To determine the value of your home, Slough will obtain a valuation, the cost of which will be added to the deferred amount unless you have agreed to pay this separately. You may also, if you wish, obtain your own independent valuation.

In considering a request for a discretionary DPA, eg to help pay for care in a more expensive setting, Slough will consider with you the sustainability of the proposed arrangement – how long you would be able to defer your care costs for.

Repaying the DPA

The DPA may be terminated in three ways:

  1. by selling your home and repaying the council
  2. by you, or someone acting on your behalf, repaying the full amount due
  3. when you die and the amount is repaid from your estate.

On termination, the full amount due (including care costs, interest accrued and any fees added to the deferred amount) must be paid to the council. In the case of payment from your estate, responsibility for arranging repayment falls to your executor.

While the DPA is in place

Slough will:

  • provide you with a statement every 6 months (or on 28 days’ notice) showing your progress towards the equity limit, including any interest or fees to be deferred
  • reassess the value of the security when you reach 50% of the equity limit
  • review the arrangement with you if the amount deferred reaches 70% of the equity limit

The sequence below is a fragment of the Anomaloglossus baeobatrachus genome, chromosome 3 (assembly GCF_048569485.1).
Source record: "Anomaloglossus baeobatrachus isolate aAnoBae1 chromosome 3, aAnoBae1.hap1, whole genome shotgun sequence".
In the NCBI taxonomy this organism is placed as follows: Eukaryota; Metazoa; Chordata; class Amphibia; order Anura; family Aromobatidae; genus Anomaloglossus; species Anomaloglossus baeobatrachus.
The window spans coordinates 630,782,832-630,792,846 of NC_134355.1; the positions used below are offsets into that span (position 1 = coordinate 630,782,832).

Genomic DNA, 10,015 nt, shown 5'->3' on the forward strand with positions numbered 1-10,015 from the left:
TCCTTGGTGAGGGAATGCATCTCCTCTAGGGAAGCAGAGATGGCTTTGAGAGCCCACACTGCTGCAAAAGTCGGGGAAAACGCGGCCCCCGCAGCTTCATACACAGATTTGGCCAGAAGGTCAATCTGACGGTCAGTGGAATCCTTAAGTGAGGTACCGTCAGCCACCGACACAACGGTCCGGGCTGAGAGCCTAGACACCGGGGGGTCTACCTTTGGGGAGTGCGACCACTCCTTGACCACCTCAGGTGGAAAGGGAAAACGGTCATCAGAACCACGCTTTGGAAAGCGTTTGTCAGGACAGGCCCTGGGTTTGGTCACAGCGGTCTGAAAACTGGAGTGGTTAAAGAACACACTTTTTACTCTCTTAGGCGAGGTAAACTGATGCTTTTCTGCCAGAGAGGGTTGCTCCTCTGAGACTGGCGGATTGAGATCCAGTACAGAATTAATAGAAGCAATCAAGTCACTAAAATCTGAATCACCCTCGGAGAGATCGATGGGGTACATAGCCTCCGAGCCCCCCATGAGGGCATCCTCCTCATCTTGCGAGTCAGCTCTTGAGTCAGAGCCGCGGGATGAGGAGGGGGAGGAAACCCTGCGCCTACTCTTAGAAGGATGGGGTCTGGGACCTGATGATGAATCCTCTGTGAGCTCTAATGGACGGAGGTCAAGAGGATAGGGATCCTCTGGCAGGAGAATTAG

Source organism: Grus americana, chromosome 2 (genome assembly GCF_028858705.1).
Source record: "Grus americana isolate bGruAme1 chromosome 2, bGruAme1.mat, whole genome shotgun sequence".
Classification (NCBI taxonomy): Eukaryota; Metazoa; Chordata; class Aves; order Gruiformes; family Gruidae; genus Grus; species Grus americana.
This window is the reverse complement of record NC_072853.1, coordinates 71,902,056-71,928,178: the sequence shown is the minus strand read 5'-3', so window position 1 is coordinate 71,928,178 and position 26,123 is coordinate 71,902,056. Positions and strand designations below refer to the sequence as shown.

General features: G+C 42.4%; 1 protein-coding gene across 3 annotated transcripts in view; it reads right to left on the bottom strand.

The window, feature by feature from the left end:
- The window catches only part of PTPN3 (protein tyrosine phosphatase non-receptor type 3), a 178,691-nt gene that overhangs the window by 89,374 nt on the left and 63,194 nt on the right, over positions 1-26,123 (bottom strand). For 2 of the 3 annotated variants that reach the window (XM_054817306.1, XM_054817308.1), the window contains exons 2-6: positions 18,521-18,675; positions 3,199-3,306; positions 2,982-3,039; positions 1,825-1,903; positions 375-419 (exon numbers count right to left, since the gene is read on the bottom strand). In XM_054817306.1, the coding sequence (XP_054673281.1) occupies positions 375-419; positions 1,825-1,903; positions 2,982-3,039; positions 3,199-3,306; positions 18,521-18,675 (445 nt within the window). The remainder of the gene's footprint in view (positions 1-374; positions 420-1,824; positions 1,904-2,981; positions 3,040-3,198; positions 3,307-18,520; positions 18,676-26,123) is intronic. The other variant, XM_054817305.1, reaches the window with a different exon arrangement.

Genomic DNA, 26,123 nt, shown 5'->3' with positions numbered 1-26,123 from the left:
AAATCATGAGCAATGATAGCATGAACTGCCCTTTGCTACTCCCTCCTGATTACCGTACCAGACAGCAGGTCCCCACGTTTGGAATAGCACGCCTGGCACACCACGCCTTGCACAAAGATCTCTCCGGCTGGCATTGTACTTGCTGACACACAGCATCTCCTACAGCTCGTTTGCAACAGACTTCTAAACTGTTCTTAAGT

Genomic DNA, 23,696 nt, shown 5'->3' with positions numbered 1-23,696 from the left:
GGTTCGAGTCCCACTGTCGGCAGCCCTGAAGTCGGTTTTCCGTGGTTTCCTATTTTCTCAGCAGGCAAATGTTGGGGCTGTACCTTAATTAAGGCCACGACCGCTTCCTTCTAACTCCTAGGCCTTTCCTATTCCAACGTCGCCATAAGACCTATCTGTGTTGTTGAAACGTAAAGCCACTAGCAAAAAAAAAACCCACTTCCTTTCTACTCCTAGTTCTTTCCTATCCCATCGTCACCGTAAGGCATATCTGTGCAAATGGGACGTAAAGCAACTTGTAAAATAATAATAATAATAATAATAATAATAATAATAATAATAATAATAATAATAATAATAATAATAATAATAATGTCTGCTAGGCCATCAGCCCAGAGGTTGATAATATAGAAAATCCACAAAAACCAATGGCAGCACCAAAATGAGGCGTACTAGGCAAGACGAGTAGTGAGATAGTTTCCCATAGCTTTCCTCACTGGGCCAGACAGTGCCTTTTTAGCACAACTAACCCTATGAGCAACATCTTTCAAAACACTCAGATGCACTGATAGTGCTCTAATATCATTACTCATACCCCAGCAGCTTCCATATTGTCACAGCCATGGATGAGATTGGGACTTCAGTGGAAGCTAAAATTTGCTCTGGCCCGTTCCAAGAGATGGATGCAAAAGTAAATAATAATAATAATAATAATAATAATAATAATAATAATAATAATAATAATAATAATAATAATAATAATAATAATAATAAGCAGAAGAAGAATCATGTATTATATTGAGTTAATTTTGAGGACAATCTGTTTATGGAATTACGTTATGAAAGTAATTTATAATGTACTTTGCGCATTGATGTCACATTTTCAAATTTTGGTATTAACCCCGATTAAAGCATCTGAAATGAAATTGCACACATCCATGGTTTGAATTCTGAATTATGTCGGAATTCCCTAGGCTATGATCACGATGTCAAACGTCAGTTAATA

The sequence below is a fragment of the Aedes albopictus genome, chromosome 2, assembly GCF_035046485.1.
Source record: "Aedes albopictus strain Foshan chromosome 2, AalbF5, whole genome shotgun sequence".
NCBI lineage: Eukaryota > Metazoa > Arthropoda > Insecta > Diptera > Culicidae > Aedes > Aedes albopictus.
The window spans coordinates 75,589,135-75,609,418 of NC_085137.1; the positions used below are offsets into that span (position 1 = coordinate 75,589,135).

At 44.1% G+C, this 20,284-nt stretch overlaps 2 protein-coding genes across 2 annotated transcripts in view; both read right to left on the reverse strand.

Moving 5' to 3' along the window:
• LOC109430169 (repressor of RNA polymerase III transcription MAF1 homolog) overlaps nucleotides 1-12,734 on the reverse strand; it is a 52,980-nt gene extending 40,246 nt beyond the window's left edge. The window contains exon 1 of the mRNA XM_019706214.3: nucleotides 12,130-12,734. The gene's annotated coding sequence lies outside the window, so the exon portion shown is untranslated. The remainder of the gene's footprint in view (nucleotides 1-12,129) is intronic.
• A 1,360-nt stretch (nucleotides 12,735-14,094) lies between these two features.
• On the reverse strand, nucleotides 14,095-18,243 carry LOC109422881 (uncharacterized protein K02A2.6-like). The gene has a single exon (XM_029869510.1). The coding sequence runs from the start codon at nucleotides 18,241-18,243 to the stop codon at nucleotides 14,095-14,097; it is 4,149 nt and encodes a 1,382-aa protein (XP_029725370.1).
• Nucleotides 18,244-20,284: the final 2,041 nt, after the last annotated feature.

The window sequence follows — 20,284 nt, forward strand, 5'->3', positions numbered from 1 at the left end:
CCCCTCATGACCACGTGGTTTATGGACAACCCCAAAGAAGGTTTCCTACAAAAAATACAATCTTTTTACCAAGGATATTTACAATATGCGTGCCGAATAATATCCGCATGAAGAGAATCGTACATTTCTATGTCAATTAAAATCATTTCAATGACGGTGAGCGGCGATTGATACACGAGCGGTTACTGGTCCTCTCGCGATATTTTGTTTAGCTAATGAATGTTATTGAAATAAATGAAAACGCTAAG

You must:

  • if you are contributing to the cost of your care, tell the council of changes in your income or savings / capital
  • tell the council if your care and support needs change in a way that means you may no longer be eligible for deferred payments
  • tell the council if a change in circumstances means that your home should be disregarded in your financial assessment
  • make appropriate arrangement to insure and maintain your home, and provide the council with details (insurance and maintenance costs will be taken into account in your financial assessment)
  • obtain the council’s consent for anyone to move into the property
  • tell the council if you intend to sell the property and when it is sold
  • tell the council if you, or someone acting on your behalf, intend to repay the full amount due.

What will it cost?

Arrangement fee

There is a fee for setting the arrangement up. For 2015-16, this is £595. In addition to this, you will need to pay certain disbursements:

  • valuation (and, where required, re-valuation) fees
  • Land Registry charges and associated costs.

These costs will normally be added to the deferred amount, unless you have agreed to pay them separately.


Interest will be charged on the deferred amount on a compound basis until the debt is repaid. The rate of interest is currently 1.85%, effective from 1 July 2016, and is normally reviewed every 6 months, in June and December. Interest will continue to accrue even when the equity limit has been reached.

Attendance Allowance

An advantage of a DPA is that you can claim Attendance Allowance (or, if you are under 60, the care component of Disability Living Allowance) while you are in residential care. This means that you will have extra income to contribute towards the weekly cost of your care, and will help reduce your progress towards the equity limit.

Effect on financial assessment

While a DPA is in effect the maximum ‘disposable income allowance’ used in your financial assessment will be £144 per week, although you may, if you wish, choose to keep a lower amount.

Contact information

For further information,
contact Adult Social Care Services on 01753 475111
or email